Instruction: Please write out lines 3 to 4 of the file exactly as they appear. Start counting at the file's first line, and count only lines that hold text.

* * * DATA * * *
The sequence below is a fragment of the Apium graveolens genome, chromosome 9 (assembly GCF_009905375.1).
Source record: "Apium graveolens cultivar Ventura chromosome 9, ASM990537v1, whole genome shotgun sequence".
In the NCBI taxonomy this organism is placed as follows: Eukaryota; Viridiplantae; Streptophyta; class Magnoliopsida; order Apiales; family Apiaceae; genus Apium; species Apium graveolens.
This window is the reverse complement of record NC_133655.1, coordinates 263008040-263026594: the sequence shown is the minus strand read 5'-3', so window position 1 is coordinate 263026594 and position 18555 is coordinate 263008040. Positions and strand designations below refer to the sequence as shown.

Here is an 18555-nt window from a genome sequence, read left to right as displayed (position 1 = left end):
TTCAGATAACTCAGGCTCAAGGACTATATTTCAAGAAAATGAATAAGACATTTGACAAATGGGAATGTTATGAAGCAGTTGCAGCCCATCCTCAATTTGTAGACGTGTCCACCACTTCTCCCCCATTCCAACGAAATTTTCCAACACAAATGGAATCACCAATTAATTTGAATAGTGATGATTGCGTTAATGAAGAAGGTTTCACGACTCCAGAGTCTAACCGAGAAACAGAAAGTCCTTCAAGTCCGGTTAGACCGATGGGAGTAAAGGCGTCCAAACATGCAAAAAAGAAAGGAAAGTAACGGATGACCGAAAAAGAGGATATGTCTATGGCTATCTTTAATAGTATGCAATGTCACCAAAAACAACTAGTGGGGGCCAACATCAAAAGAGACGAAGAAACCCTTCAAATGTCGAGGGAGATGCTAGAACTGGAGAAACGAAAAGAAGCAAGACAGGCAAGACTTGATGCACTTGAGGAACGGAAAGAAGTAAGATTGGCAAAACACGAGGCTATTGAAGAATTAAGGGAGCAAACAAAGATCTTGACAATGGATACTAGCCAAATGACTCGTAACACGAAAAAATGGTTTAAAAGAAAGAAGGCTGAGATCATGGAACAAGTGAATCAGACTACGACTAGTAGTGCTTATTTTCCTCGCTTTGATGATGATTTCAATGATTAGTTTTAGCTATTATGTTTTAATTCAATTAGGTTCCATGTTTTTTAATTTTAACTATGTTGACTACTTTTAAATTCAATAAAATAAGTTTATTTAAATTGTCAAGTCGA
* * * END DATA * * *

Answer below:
In the NCBI taxonomy this organism is placed as follows: Eukaryota; Viridiplantae; Streptophyta; class Magnoliopsida; order Apiales; family Apiaceae; genus Apium; species Apium graveolens.
This window is the reverse complement of record NC_133655.1, coordinates 263008040-263026594: the sequence shown is the minus strand read 5'-3', so window position 1 is coordinate 263026594 and position 18555 is coordinate 263008040. Positions and strand designations below refer to the sequence as shown.